Finally, Vullo claims that the NRA overstates her regulatory authority and consequently her ability to coerce. Id. at 45. Vullo argues that DFS’s authority extends only to 159 New York state-chartered banks and that it can only enforce penalties through consent orders or adjudicatory proceedings, where regulated entities have the opportunity to be heard, under judicial review. Id.


The NRA argues that the Second Circuit failed to consider the coercive effect of Vullo’s actions as a whole when it reversed the district court’s denial of Vullo’s motion to dismiss. Brief for Petitioner, at 40. The NRA contends that the court did not properly consider whether her statements asking banks to consider “reputational risk” were a threat. Id. The NRA asserts that the court overlooked the fact that the consent orders barred each company from ever providing even lawful insurance programs with the NRA. Id. at 41. The NRA further argues that the court did not draw all inferences in the NRA’s favor as required under a Rule 12(b)(6) motion to dismiss. Id. at 42.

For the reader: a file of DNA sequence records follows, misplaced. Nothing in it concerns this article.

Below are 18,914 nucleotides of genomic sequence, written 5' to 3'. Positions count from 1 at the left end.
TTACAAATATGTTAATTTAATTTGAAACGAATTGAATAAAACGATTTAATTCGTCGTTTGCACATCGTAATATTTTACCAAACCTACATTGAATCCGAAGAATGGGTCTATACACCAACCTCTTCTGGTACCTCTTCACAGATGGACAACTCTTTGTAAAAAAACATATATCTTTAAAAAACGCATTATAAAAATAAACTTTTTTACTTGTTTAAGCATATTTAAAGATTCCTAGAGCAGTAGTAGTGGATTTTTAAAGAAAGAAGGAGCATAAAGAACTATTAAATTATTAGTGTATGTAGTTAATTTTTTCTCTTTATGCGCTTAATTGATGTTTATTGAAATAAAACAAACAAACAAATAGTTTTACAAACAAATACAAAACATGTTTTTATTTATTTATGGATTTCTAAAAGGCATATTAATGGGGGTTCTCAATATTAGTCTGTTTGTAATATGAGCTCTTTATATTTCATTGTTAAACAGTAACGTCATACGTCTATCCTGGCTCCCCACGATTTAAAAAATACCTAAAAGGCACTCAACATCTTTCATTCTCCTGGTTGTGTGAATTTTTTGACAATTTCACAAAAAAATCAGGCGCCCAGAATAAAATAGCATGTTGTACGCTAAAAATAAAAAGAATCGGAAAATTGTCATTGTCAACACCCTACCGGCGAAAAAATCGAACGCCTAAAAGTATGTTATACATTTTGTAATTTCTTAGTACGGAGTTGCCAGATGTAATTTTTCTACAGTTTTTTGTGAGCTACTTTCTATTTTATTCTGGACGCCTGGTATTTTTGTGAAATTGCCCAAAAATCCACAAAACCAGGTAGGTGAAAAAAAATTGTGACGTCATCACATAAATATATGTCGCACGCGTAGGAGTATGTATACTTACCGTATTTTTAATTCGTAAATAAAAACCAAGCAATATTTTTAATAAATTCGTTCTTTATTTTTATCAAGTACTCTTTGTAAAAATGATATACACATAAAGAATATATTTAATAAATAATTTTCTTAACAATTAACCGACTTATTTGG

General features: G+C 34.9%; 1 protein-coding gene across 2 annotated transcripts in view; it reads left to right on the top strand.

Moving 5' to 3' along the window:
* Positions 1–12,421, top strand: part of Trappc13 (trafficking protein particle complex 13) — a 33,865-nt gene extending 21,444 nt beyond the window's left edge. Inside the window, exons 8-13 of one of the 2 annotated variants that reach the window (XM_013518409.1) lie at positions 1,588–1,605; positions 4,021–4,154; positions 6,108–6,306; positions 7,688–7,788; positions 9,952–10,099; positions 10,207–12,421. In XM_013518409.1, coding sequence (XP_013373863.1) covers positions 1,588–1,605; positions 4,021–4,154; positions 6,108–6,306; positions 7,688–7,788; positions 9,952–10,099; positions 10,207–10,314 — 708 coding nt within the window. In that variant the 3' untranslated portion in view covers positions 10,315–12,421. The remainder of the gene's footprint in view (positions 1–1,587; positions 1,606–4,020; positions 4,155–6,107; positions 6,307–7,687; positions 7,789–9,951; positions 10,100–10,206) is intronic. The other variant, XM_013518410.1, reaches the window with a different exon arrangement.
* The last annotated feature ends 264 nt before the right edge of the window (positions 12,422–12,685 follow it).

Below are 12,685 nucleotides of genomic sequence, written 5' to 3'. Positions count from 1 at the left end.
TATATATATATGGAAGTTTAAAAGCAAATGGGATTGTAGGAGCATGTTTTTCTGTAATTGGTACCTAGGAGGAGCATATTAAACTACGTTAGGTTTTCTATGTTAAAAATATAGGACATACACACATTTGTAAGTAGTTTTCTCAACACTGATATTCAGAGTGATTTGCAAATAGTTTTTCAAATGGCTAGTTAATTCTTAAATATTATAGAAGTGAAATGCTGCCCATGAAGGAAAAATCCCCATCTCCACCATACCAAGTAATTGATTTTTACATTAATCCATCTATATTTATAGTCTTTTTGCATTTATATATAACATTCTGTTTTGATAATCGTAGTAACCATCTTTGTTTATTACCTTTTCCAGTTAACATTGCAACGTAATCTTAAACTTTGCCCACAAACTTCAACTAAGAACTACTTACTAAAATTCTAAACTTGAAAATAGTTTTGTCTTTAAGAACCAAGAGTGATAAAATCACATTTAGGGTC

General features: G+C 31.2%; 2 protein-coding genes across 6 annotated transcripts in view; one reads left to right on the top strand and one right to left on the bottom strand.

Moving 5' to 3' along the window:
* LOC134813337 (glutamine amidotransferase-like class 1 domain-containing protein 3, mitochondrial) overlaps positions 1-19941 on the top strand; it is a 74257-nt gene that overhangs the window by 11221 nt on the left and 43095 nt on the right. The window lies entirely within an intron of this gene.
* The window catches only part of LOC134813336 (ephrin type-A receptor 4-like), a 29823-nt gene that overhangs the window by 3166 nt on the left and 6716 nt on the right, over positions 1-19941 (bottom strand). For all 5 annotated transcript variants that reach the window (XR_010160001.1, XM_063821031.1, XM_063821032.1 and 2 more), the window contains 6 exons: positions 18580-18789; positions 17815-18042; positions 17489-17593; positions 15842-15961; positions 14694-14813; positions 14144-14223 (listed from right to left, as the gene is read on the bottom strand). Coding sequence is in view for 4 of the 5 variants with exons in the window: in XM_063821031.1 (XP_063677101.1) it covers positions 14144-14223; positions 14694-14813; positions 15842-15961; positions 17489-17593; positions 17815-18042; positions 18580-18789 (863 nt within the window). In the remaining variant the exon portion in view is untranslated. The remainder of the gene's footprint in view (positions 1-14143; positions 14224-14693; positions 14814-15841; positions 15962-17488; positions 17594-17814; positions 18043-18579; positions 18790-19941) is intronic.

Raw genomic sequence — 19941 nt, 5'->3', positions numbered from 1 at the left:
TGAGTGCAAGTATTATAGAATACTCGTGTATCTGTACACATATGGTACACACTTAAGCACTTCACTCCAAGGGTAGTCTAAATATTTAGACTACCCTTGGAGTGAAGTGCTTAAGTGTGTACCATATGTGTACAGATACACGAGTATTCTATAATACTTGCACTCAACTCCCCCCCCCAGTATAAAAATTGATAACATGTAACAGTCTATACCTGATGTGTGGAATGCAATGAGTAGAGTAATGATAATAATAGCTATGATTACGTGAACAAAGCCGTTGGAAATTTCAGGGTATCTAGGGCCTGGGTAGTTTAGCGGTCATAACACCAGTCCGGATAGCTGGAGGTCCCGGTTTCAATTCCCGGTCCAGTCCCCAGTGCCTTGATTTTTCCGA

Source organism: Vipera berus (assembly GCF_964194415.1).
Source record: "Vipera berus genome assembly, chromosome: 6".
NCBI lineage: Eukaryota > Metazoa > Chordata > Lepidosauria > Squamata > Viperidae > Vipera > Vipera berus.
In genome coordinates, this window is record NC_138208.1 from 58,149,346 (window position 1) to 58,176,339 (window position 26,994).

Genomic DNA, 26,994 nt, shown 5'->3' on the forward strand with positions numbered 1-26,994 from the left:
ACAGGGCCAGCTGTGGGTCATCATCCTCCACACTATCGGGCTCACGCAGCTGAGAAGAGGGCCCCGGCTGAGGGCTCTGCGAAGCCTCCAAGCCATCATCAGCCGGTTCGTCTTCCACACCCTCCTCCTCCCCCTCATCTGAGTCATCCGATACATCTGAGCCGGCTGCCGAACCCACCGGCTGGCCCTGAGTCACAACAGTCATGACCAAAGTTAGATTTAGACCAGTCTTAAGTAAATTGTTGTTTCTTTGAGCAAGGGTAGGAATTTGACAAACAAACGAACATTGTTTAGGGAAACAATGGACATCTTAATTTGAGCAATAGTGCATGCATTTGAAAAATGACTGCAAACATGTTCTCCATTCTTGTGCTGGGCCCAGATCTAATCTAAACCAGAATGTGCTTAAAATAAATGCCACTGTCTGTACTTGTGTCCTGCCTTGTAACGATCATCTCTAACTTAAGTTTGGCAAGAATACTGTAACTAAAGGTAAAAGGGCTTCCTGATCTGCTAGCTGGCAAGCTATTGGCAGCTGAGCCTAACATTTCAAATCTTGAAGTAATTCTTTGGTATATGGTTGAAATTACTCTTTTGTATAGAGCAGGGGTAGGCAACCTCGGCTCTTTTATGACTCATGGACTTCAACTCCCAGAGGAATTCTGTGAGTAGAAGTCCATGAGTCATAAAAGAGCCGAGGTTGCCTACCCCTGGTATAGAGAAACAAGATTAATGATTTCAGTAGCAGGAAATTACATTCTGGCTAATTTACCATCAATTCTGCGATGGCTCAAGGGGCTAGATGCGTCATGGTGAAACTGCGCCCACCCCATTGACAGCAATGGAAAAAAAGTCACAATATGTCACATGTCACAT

Vullo counters that the Court should not permit the NRA’s complaint to survive a motion to dismiss because that would expose public officials to disruptive discovery and deter officials from enforcing laws for fear of damages suits. Brief for Respondent, at 34–35. Vullo argues that the NRA’s claim fails even setting aside coercion, because she is entitled to absolute immunity for her enforcement acts. Id. at 25–28. Vullo further argues that the NRA has failed to plausibly allege any injury caused by retaliation against its speech rather than its illegal acts and failed to plausibly allege that Vullo censored the NRA’s speech rather than regulated its economic activity. Id. at 28–32.